A man has filed a lawsuit after being wrongfully charged with theft based on faulty facial recognition technology. He spent nearly a week in jail before the charges were dropped.
Last November, Randal Quran Reid was pulled over and mistakenly arrested by police for two theft warrants by police during a traffic stop outside Atlanta, Georgia.
A Suspect For a Crime in a State He Had Never Visited
The charges related to the use of stolen credit cards to buy more than $13,000 worth of designer purses from Chanel and Louis Vuitton from a consignment store outside New Orleans, Louisiana as well as another shop in Baton Rouge.
However, Reid, who works as a transportation analyst, was bewildered by the charges. He did not understand how he could be a suspect in the crimes — when he had never even been to the state of Louisiana.
Reid ended up spending six days in jail before the bogus charges were dropped, missing a week of work and spending thousands of dollars on defense attorneys in both Georgia and Louisiana before investigators admitted their error.
According to The Associated Press, Reid has now filed a lawsuit against police — blaming the misuse of facial recognition technology by a sheriff’s Detective in Jefferson Parish, Louisiana, for his ordeal.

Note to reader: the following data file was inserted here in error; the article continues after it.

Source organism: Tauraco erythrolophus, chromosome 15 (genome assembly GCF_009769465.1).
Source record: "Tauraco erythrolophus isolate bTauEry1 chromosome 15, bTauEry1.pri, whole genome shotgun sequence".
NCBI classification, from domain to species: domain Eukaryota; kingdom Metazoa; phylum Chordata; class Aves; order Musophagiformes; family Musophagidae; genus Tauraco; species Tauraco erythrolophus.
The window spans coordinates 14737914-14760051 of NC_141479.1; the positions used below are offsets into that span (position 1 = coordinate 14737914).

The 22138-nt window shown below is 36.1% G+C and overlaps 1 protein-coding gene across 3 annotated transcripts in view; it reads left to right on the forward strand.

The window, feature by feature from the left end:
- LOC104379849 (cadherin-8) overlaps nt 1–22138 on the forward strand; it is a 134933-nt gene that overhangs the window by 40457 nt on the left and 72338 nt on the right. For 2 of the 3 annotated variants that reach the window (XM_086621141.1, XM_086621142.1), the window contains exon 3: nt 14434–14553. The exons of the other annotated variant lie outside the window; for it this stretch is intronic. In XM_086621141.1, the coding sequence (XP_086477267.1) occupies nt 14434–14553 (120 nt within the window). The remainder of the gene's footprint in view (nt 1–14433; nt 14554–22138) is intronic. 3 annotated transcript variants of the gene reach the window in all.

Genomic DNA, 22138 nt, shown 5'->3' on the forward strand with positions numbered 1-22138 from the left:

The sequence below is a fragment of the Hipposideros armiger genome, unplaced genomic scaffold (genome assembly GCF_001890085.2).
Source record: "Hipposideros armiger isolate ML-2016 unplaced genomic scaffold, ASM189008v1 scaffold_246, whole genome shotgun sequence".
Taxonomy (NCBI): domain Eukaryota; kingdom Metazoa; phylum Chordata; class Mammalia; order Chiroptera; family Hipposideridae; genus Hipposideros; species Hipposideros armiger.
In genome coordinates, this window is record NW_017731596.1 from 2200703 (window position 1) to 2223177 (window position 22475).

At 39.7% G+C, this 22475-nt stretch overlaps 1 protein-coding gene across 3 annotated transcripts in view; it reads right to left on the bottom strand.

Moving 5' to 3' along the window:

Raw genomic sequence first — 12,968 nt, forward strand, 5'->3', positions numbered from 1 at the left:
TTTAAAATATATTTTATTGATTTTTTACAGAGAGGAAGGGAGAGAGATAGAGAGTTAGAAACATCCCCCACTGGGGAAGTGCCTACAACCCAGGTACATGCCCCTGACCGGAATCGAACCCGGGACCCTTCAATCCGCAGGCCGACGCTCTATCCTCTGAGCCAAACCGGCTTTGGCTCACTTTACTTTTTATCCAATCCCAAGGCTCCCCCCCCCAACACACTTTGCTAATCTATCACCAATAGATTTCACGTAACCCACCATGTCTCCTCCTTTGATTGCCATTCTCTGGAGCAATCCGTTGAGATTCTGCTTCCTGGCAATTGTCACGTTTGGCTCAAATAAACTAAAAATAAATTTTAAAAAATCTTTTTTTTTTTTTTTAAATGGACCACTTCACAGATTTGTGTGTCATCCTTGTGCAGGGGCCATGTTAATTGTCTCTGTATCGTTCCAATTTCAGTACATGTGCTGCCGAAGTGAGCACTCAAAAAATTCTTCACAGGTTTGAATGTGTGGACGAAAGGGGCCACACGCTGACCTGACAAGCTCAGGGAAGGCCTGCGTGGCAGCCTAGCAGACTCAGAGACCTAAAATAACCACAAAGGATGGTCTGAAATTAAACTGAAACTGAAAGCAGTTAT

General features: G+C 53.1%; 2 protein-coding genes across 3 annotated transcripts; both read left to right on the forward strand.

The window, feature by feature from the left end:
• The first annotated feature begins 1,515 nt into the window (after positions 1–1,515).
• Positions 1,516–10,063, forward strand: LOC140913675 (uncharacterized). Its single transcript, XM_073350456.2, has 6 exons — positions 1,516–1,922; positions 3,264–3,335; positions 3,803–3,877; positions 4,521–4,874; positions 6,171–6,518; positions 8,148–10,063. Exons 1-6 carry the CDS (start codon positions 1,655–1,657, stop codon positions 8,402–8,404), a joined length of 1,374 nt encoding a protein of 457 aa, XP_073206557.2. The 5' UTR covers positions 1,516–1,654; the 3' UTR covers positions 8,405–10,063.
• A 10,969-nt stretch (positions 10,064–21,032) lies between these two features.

Quran’s lawsuit, which was filed on September 8 in federal court in Atlanta, names Jefferson Parish Sheriff Joseph Lopinto and detective Andrew Bartholomew as defendants. According to the complaint, Bartholomew relied solely on a match generated by facial recognition technology to seek an arrest warrant for Reid.
False Arrests Based on Faulty Facial Recognition Technology
The Associated Press reports that facial recognition technology allows law enforcement agencies to feed images from video surveillance into software that can search government databases or social media for a possible match. Critics say it results in a higher rate of misidentification of people of color than of white people.
The case is certainly not the first false arrest based on facial recognition technology. In August, PetaPixel reported on Detroit resident Porcha Woodruff who was arrested at her home for a crime she did not commit due to faulty facial recognition technology. She was held for 11 hours by police and was pregnant at the time.
Multiple cities have banned the use of facial recognition technology by police departments as have some states. However, there is no federal rule against its use. In fact, the FBI had tested widespread facial recognition software on American citizens for almost a decade.
Image credits: Header photo licensed via Depositphotos.